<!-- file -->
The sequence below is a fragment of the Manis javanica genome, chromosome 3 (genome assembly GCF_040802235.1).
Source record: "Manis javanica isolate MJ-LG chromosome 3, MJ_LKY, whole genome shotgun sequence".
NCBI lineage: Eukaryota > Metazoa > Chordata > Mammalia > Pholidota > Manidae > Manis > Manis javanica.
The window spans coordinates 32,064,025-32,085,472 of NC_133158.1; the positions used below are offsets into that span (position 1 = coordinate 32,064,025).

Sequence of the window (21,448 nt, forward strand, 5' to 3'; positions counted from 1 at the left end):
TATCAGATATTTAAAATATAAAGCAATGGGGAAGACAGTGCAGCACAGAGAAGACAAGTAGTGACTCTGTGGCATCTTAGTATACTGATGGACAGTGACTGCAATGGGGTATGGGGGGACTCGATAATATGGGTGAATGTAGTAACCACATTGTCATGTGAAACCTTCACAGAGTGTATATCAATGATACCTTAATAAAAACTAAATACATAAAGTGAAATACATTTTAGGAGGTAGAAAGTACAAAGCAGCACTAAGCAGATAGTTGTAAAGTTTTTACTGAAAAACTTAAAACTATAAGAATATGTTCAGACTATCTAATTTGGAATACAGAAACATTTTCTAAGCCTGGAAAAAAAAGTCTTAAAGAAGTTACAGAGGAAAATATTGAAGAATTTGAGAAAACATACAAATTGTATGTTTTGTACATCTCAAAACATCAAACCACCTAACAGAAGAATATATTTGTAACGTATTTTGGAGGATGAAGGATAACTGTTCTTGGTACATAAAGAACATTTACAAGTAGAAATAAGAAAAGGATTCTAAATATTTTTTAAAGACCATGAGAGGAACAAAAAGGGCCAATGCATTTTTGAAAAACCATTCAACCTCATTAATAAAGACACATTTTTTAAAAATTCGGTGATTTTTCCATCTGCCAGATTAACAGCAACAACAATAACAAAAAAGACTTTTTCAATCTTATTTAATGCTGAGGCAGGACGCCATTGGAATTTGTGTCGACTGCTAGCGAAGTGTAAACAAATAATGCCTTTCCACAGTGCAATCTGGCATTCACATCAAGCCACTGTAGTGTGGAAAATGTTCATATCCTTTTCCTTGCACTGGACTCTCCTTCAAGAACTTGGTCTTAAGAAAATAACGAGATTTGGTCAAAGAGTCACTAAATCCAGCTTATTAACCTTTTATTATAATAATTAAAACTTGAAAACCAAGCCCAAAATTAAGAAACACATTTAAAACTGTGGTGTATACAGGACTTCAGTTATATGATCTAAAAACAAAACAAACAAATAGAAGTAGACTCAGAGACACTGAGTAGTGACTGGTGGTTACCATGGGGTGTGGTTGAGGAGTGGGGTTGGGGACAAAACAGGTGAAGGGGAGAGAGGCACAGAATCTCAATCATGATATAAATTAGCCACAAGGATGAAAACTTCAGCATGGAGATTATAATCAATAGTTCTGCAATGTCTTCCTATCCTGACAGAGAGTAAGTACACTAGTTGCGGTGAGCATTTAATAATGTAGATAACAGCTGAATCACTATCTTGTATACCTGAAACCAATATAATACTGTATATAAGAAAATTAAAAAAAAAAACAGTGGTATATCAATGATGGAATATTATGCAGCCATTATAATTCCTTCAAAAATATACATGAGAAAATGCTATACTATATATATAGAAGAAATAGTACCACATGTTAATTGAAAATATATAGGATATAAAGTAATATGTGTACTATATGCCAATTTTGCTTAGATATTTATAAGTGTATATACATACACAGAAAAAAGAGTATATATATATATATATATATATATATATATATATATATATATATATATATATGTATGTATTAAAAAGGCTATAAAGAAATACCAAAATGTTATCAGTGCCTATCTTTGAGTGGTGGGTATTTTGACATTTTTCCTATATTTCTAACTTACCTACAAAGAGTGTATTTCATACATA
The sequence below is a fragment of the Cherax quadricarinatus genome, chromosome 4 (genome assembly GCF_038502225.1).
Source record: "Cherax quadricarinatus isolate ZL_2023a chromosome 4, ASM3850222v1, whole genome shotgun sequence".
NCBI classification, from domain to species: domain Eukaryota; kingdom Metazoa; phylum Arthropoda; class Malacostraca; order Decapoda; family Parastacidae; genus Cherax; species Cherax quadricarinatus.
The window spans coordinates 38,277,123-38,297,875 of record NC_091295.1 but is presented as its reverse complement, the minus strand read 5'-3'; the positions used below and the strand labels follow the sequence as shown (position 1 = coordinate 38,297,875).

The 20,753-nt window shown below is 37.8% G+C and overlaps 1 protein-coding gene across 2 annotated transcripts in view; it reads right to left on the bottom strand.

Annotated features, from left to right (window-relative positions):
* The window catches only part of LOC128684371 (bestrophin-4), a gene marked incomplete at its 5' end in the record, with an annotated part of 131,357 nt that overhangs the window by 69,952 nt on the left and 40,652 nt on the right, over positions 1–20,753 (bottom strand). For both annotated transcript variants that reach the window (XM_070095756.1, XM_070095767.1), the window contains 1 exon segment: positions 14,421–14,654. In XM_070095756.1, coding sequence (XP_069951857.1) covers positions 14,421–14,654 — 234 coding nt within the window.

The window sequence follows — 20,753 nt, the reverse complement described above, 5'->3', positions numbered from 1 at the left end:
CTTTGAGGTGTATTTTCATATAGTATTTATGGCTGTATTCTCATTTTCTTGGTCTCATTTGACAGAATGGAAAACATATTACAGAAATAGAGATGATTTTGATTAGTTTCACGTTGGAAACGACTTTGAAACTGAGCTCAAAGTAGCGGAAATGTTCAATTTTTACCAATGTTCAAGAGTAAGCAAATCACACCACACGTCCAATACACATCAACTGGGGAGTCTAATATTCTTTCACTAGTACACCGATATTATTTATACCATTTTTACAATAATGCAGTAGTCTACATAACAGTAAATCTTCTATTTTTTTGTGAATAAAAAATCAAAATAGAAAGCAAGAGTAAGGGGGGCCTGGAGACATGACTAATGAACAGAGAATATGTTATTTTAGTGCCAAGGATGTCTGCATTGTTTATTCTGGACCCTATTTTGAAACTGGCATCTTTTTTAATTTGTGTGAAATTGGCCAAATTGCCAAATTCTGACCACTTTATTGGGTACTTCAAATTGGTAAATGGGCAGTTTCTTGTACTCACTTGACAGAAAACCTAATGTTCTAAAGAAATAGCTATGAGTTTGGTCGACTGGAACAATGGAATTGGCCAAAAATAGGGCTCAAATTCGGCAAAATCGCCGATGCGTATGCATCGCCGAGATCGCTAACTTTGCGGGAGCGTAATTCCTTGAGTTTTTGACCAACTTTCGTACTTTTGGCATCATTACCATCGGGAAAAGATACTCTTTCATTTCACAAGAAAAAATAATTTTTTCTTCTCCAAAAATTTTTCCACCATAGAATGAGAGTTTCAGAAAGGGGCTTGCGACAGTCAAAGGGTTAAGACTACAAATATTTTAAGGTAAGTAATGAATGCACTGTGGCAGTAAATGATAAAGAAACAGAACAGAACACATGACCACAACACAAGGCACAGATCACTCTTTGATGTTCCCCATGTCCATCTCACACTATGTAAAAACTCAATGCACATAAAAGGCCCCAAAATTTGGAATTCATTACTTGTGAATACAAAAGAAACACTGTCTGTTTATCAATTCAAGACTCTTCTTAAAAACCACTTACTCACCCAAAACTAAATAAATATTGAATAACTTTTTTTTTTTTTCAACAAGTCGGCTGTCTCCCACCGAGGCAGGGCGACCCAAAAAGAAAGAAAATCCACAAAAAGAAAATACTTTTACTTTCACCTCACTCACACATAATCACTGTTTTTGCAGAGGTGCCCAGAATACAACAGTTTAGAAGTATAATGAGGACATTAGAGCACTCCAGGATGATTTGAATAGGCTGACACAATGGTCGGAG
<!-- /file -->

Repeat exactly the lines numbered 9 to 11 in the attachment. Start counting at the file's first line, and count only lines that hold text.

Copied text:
NCBI classification, from domain to species: domain Eukaryota; kingdom Metazoa; phylum Arthropoda; class Malacostraca; order Decapoda; family Parastacidae; genus Cherax; species Cherax quadricarinatus.
The window spans coordinates 38,277,123-38,297,875 of record NC_091295.1 but is presented as its reverse complement, the minus strand read 5'-3'; the positions used below and the strand labels follow the sequence as shown (position 1 = coordinate 38,297,875).

The 20,753-nt window shown below is 37.8% G+C and overlaps 1 protein-coding gene across 2 annotated transcripts in view; it reads right to left on the bottom strand.